Find your local exam centre and get in touch to find out their exam dates and requirements.

Know your material

Whatever course you are running, you will need to be very familiar with the material you are using. With IELTS, this is even more key as time is such an issue. As well as a coursebook, you might need to use extra material, such as practice tests (which you can find here) or online material. Some questions to answer include: Is the material relevant to your students? Where can I find supplementary material? In my next article (on the blog next week), I’ll be sharing some of the free online material I use in my classes. Specifically, I’ll explore lexis, Part One of the Writing paper and the Yes/No/Not given questions commonly found in the reading paper.

This article was originally published in the July 2014 issue of the Teaching Adults newsletter. To learn more and subscribe, click here


7 Comments

Catherine Walter on the #ELTJ Debate at #IATEFL Liverpool

Catherine WalterThe ELT Journal debate at IATEFL Liverpool was a lively and well-attended affair. Thanks to the British Council, you can see the whole event online on the IATEFL Liverpool website. Here, Catherine Walter, who opposed the motion, gives her round up of the debate.

Scott Thornbury claimed that Published course materials don’t reflect the lives or needs of learners. Surprisingly, he did not repeat what he’s been saying for years in his Dogme / Teaching Unplugged strand – that teachers should not bother with course materials. Instead, he started from the weaker premise that course materials need improvement. Scott began by showing images of early twentieth-century books – hardly germane to the discussion, as if the nutritional value of deep-fried Mars Bars gave a picture of the contemporary diet. He maintained that there is a prevalence of employed, white, heterosexual male middle class characters in current materials. This doesn’t correspond to the regular exercises I do with students to count and classify representations in materials, where some materials do very well indeed. Scott also suggested that vocabulary syllabuses are not based on frequency, and that spoken grammar is not well represented. I would argue with both these points.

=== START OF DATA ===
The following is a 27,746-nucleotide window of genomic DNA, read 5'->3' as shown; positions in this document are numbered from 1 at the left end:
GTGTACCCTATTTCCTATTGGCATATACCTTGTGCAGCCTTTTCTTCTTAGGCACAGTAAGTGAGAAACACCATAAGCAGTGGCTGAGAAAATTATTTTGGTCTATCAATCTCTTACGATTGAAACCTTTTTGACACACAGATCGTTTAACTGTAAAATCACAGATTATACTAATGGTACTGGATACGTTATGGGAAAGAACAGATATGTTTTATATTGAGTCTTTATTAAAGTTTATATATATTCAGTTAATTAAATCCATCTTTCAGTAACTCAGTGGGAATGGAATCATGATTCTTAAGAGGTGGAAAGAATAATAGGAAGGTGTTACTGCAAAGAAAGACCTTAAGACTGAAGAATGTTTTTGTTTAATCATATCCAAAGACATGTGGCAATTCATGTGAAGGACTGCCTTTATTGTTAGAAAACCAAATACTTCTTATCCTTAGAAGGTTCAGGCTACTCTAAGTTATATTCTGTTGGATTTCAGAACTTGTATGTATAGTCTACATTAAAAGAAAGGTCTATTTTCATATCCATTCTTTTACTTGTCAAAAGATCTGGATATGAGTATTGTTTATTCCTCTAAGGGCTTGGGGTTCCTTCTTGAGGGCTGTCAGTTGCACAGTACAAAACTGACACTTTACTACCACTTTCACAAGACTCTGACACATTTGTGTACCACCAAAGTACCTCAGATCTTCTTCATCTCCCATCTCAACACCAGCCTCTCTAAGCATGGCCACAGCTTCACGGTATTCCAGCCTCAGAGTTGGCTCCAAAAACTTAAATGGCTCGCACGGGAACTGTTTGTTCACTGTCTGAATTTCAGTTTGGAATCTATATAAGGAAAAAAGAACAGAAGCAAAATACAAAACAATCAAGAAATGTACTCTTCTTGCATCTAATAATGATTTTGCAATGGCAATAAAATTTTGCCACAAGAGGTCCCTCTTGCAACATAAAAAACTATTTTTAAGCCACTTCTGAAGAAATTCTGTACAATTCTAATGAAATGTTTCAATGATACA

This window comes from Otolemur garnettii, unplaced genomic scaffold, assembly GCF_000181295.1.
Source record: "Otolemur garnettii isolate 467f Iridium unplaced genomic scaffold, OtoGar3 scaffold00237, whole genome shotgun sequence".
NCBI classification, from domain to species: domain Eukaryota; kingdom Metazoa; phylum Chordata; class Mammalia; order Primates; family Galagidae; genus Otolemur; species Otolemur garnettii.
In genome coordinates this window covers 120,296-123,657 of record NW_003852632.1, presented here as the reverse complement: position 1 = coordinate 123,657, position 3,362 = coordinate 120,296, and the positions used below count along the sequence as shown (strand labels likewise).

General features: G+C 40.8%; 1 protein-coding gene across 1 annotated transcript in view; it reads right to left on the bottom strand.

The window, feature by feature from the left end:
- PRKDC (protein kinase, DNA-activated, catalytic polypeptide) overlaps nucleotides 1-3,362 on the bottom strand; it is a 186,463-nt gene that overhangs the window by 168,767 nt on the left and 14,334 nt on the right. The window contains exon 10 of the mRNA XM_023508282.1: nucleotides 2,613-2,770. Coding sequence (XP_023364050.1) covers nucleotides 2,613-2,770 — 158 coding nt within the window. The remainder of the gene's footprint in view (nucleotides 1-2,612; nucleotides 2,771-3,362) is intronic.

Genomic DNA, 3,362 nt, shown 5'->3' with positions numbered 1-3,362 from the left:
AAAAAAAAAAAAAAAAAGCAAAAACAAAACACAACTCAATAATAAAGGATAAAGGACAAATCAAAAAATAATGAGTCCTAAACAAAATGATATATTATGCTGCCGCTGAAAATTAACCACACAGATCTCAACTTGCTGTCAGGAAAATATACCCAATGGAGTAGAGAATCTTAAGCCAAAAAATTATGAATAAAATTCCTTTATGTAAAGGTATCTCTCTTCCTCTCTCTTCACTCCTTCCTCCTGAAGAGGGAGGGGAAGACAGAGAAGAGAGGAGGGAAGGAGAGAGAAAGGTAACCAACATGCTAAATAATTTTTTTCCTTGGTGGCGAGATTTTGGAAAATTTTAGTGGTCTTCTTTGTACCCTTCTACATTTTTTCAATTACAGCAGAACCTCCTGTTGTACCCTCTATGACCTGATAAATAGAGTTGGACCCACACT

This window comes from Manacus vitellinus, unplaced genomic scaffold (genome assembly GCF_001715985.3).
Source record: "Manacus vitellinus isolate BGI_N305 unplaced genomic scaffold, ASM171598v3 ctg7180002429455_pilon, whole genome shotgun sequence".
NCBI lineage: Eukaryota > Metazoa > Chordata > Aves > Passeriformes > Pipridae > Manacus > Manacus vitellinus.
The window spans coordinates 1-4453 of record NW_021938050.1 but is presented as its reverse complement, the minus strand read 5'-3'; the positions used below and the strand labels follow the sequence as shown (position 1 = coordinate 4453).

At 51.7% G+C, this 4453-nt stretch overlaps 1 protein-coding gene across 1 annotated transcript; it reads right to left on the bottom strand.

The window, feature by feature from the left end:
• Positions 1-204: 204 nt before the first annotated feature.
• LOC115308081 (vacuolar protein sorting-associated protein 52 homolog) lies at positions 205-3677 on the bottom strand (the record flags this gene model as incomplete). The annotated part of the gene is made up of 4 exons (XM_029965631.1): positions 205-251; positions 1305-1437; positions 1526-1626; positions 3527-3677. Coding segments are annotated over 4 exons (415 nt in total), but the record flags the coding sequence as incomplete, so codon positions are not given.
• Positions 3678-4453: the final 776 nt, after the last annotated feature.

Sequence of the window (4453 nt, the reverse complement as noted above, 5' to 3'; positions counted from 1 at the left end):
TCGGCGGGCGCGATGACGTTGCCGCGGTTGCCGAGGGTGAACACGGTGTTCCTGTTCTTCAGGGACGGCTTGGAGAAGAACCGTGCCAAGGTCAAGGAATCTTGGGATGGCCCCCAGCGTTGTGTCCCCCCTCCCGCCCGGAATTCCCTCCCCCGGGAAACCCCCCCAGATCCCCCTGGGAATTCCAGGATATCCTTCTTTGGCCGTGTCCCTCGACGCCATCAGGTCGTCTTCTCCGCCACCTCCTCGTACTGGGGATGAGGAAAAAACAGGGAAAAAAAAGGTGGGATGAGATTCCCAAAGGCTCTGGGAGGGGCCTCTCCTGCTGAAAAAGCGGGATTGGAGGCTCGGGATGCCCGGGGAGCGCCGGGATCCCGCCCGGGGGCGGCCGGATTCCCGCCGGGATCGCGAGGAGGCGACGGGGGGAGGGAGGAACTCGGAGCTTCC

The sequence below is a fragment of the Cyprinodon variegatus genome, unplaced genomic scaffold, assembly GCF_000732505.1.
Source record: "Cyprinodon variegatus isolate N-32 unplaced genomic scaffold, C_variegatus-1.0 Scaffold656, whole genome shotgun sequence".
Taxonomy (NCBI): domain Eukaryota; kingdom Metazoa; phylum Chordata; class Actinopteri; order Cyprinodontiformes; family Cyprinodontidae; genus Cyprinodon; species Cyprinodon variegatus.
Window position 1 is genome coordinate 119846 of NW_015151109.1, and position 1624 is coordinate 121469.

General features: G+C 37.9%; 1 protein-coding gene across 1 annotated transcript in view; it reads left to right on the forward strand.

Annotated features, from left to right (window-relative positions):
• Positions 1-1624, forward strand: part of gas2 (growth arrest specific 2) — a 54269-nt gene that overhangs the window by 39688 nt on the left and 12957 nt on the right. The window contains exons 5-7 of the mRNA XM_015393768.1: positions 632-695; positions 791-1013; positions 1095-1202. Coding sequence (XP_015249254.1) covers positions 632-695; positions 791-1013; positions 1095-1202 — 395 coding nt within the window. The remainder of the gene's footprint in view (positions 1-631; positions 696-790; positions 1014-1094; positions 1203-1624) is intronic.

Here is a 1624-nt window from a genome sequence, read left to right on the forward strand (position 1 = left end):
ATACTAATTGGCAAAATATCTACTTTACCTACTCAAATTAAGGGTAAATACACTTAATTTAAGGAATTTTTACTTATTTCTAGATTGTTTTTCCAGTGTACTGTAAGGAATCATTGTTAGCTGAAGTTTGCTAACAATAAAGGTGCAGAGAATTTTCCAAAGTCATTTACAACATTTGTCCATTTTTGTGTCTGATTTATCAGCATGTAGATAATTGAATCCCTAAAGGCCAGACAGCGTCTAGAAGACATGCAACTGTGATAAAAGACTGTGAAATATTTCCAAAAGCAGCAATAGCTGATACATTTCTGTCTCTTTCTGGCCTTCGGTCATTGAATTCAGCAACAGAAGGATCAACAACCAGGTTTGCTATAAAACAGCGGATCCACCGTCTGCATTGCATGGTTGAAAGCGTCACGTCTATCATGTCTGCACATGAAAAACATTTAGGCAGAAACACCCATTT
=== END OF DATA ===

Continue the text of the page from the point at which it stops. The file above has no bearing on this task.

My view:

There are high quality materials available today from international and national publishers. Most learners globally learn from materials in countries where English is not a dominant language, in large classes that meet two or three times a week, where access to other materials or the internet may not be good. The book is still a valuable technology here; and it is also often doorway to different possible combinations of supplementary materials and activities, in whatever media the teachers and learners can access.

What about reflecting the lives of learners?

When I was learning a foreign language as an adolescent in a semi-rural working-class industrial town, I did not want language teaching materials to reflect my life – I wanted them to take me out of it, to show me other lives and other ways of living. Further, if materials are too firmly anchored in the here and now of the learner, how will that prepare them for the future?  Of course, there are some ways in which course materials should and do reflect learners’ lives – for example, by being based on knowledge about how people learn at different ages, or by comparing learners’ lives to those in other places.